Franz Xaver Winterhalter
Franz Xaver Winterhalter (Menzenschwand, in Black Forest, the April 20th 1805 - Francfort-sur-le-Main, July 8th 1873) is an academic painter and German Lithographe. He was the appointed portraitist of the European sovereigns of the middle of the 19th century.
BiographyAfter having studied engraving in his uncle with Freiburg, it leaves in 1823 to work with Munich, at the lithographic institute of Piloty. It receives at that time the councils of the portraitist Joseph Karl Stieler. Established with Karlsruhe, it successfully carries out a portrait of the large duke Léopold de Bade then is named painter at his court. In 1834, it comes to Paris and, protected by the queen Marie-Amélie, of which it carries out the portrait, it becomes with the mode, not only in France but through all Europe. Its admirors see in him the successor to sir earlier Thomas Lawrence, dead a few years.
Winterhalter, thanks to its talent but also with its “diplomacy”, is the appointed painter of many sovereigns.
It takes part in various exposures: with the Living room of Paris of 1835 with 1838, obtaining a medal of second class in 1837, one of first class to the World Fair of 1855, to the living room of the Royal Academy of London, 1852 with 1867. It is promoted knight of the Légion of honor in 1839, officer in 1857.
He dies in 1873 of the Typhus at the time of a stay in Francfort-sur-le-Main, where he is buried.
He had the reputation to be the preferred painter of the Reine Victoria. Formed with the French style, he lived with Paris most clearly of his career and painted the Portrait S of the majority of the European crowned heads. He thus carried out portraits of State of the Belgian royal families (the king Léopold), English (the Prince Consort Albert), Austrian (the empress Sissi) and Frenchwomen (Napoleon Bonaparte, Louis-Philippe, the empress Eugenie, the imperial Prince), as well as of the portraits society men (Edouard André). He had the reputation to be a so skilful draftsman whom he could paint directly on the fabric without preliminary study. However, its style, considered as romantic, coloured and surface was worth to him only one minor artistic interest, its works being of more one interest of a historical nature. A major exposure of its tables to the National Portrait Gallery of London and to the Petit Palais in Paris in 1987 more recently gave it on the front of the scene.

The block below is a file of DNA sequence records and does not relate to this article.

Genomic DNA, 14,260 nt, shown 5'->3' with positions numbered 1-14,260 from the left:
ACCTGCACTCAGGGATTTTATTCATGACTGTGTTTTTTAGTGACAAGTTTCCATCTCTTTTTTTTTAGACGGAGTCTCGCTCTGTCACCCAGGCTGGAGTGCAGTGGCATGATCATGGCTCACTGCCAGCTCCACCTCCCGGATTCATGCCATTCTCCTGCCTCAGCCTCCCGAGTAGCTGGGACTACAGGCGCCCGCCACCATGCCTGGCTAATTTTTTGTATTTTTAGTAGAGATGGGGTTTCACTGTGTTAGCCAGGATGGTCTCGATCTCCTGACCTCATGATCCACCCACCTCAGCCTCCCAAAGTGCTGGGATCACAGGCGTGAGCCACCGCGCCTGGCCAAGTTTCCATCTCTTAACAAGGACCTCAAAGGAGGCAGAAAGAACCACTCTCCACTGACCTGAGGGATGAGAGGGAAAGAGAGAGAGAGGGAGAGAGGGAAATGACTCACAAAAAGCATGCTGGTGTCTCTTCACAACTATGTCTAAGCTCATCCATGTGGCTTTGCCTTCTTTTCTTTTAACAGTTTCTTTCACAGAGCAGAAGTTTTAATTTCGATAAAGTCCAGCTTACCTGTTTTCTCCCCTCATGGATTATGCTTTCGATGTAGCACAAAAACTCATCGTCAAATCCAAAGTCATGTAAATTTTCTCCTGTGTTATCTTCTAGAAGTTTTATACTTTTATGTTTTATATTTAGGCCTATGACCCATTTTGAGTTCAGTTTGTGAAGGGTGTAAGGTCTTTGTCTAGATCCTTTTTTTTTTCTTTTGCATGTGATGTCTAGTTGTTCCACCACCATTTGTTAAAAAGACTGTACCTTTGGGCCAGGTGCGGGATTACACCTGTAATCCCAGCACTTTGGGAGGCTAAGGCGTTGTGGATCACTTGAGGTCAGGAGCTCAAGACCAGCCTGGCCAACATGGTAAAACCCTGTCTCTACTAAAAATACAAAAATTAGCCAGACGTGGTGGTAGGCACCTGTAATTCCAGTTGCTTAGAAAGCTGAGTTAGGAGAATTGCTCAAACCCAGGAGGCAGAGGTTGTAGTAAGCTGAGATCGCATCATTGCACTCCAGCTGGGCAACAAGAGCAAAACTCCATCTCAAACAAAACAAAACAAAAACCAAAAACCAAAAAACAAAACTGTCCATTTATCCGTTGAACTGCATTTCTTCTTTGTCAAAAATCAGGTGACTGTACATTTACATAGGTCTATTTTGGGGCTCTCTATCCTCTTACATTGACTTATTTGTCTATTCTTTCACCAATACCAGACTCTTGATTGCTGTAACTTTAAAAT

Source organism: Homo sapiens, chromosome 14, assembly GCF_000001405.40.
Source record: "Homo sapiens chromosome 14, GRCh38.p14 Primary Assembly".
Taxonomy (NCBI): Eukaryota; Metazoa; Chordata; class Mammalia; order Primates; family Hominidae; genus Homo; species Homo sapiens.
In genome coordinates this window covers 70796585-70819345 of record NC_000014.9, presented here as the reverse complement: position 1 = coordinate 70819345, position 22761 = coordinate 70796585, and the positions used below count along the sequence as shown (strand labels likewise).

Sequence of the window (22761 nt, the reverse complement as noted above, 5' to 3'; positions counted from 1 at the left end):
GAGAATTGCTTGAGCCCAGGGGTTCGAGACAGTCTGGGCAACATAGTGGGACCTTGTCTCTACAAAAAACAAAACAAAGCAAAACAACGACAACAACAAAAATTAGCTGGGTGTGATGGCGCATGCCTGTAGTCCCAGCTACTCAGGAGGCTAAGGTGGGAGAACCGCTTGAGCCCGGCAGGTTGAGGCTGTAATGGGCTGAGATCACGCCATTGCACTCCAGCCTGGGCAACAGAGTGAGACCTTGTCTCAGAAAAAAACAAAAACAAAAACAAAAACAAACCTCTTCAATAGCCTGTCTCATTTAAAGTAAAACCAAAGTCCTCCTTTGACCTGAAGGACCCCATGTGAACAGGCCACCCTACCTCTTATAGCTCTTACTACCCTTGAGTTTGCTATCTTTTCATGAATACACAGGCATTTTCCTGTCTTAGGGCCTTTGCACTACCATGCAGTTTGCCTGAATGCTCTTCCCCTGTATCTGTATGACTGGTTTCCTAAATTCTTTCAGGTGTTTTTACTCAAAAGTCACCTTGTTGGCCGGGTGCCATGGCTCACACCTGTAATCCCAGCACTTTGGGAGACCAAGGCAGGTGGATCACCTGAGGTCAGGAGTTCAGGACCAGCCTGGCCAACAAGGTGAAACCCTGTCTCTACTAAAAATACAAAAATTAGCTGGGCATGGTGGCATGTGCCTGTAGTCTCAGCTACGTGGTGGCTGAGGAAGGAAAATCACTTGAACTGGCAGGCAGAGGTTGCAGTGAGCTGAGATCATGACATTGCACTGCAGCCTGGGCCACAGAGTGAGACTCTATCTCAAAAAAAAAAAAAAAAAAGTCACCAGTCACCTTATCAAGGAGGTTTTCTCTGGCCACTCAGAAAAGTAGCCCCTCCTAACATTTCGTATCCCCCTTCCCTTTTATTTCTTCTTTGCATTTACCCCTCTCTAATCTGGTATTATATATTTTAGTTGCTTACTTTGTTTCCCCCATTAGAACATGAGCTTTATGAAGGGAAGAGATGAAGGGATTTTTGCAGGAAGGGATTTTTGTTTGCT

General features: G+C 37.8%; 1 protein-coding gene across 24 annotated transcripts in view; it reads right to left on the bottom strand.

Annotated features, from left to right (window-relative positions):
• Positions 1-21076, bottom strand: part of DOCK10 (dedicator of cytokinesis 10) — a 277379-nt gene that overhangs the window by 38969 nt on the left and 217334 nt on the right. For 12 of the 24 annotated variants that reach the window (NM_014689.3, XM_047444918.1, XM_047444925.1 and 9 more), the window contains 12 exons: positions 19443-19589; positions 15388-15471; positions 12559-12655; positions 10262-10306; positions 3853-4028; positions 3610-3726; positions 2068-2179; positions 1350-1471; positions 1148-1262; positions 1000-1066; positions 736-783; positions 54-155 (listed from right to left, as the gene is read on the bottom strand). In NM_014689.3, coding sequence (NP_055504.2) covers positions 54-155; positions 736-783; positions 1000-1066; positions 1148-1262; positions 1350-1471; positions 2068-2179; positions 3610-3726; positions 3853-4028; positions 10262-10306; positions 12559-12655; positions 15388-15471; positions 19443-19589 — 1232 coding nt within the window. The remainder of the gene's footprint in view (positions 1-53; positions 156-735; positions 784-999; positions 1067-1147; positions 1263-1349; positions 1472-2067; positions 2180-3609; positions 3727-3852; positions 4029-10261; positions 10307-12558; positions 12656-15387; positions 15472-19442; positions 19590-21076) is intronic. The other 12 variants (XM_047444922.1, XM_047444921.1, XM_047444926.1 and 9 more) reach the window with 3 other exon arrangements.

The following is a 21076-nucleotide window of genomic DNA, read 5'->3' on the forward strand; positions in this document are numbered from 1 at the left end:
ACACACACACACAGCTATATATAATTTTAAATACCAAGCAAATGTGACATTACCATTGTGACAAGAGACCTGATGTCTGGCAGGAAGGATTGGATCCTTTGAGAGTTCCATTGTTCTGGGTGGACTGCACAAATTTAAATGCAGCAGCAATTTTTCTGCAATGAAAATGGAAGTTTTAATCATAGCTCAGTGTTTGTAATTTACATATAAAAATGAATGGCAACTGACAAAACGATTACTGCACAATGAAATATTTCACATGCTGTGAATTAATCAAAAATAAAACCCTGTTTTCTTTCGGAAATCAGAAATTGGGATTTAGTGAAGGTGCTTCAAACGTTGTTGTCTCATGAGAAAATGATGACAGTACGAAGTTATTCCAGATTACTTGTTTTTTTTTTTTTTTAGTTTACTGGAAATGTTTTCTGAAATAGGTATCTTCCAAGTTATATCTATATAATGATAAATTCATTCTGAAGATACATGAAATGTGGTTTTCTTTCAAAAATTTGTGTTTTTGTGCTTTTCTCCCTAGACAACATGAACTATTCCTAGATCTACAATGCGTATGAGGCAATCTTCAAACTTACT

Portrait of Leonilla, Princess of Sayn-Wittgenstein-Sayn , (1843), with the John Paul Getty Museum
- Portrait of the Eugenie Empress surrounded by her lady-in-waitings , (1855), with the Castle of Compiegne
- Portrait of Carmen Ida Aguado , (1860), with the Museum of the Castle of Versailles
- Portrait Madam of the duchess Sophie de Morny , (1863), with the Castle of Compiegne
- Portrait Mrs Rimsky-Korsakov , (1864), with the Museum of Orsay
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